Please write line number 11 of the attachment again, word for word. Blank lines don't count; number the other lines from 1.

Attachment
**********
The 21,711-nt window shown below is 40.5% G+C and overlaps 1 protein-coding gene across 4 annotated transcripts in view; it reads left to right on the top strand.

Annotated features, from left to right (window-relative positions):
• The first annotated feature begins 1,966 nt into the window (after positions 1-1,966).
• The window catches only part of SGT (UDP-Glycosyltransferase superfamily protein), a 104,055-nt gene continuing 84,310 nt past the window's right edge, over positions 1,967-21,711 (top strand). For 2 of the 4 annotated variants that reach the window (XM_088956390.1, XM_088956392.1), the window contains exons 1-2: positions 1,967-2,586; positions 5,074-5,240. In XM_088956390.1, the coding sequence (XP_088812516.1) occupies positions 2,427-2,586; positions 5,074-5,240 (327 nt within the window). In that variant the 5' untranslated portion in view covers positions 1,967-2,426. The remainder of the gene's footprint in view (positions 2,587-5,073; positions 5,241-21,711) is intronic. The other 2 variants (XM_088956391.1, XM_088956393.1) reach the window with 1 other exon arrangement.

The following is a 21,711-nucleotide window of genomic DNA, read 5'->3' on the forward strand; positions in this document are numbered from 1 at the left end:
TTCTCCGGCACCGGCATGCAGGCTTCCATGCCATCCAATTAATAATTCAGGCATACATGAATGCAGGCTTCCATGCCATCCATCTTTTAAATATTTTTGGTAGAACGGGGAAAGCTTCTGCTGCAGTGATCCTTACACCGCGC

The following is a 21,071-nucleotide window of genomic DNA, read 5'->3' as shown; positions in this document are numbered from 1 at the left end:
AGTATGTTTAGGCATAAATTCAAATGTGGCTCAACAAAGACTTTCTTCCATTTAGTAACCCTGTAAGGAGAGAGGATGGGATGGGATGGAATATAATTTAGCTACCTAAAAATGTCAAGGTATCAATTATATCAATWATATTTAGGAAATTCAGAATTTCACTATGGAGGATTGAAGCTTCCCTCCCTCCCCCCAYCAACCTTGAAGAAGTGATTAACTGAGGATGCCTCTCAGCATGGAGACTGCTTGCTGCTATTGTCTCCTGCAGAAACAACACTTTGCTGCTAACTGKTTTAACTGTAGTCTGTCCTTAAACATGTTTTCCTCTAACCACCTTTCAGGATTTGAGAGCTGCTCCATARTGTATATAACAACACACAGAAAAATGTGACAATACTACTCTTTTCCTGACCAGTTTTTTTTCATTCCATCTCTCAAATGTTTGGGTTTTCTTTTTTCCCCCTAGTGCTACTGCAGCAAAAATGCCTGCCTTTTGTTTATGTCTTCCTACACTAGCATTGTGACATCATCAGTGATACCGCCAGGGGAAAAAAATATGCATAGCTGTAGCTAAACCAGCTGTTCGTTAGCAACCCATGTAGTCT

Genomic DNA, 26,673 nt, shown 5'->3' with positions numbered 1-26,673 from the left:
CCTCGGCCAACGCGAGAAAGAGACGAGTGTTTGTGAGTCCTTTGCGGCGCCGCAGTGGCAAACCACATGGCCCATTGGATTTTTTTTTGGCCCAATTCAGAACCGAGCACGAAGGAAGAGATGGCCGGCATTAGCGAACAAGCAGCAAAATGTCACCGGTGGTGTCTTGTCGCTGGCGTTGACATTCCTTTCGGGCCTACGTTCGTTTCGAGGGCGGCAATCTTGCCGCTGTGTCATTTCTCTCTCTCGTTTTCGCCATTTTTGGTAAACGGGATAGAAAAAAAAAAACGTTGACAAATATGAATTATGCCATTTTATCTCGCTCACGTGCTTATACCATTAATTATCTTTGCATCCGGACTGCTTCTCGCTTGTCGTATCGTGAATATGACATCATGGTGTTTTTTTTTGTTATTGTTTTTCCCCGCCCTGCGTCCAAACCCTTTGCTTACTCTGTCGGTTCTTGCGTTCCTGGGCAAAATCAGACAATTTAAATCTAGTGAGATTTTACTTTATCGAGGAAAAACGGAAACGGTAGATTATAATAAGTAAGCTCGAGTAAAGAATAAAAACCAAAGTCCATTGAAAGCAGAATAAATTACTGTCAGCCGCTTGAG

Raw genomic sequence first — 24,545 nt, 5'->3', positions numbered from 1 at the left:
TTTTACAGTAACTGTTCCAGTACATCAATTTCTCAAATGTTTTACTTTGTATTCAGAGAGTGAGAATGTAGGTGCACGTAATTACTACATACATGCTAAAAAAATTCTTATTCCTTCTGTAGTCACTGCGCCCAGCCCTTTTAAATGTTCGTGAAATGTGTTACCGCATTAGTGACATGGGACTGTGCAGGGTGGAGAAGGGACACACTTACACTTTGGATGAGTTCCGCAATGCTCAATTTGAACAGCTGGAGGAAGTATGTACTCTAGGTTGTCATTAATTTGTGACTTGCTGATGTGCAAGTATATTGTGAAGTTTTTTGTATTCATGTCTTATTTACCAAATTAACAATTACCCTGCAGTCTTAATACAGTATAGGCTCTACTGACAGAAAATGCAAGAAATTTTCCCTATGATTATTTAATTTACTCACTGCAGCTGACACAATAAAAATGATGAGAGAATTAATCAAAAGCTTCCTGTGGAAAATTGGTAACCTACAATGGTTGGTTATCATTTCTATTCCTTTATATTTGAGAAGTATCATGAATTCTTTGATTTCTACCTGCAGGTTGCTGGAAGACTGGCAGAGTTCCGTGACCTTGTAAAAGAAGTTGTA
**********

Raw genomic sequence first — 24,545 nt, 5'->3', positions numbered from 1 at the left: